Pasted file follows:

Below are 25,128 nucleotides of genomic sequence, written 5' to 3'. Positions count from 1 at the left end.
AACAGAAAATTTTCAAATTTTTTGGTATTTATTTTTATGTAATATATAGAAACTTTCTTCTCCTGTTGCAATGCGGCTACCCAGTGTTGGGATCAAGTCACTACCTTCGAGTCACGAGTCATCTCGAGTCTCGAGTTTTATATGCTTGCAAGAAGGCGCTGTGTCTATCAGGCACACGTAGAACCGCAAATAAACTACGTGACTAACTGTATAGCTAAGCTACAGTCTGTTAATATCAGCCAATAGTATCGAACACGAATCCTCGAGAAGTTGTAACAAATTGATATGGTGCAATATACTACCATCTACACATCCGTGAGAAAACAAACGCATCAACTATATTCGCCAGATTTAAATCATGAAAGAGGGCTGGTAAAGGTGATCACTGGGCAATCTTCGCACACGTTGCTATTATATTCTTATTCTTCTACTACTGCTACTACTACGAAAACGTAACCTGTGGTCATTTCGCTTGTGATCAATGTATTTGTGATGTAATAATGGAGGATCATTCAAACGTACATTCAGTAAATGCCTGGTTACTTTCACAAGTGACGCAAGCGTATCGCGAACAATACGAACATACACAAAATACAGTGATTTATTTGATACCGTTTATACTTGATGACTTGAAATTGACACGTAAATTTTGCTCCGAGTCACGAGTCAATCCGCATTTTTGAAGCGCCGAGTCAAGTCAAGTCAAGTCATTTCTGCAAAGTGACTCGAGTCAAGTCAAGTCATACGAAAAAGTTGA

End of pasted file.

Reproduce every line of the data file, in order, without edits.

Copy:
Below are 25,128 nucleotides of genomic sequence, written 5' to 3'. Positions count from 1 at the left end.
AACAGAAAATTTTCAAATTTTTTGGTATTTATTTTTATGTAATATATAGAAACTTTCTTCTCCTGTTGCAATGCGGCTACCCAGTGTTGGGATCAAGTCACTACCTTCGAGTCACGAGTCATCTCGAGTCTCGAGTTTTATATGCTTGCAAGAAGGCGCTGTGTCTATCAGGCACACGTAGAACCGCAAATAAACTACGTGACTAACTGTATAGCTAAGCTACAGTCTGTTAATATCAGCCAATAGTATCGAACACGAATCCTCGAGAAGTTGTAACAAATTGATATGGTGCAATATACTACCATCTACACATCCGTGAGAAAACAAACGCATCAACTATATTCGCCAGATTTAAATCATGAAAGAGGGCTGGTAAAGGTGATCACTGGGCAATCTTCGCACACGTTGCTATTATATTCTTATTCTTCTACTACTGCTACTACTACGAAAACGTAACCTGTGGTCATTTCGCTTGTGATCAATGTATTTGTGATGTAATAATGGAGGATCATTCAAACGTACATTCAGTAAATGCCTGGTTACTTTCACAAGTGACGCAAGCGTATCGCGAACAATACGAACATACACAAAATACAGTGATTTATTTGATACCGTTTATACTTGATGACTTGAAATTGACACGTAAATTTTGCTCCGAGTCACGAGTCAATCCGCATTTTTGAAGCGCCGAGTCAAGTCAAGTCAAGTCATTTCTGCAAAGTGACTCGAGTCAAGTCAAGTCATACGAAAAAGTTGA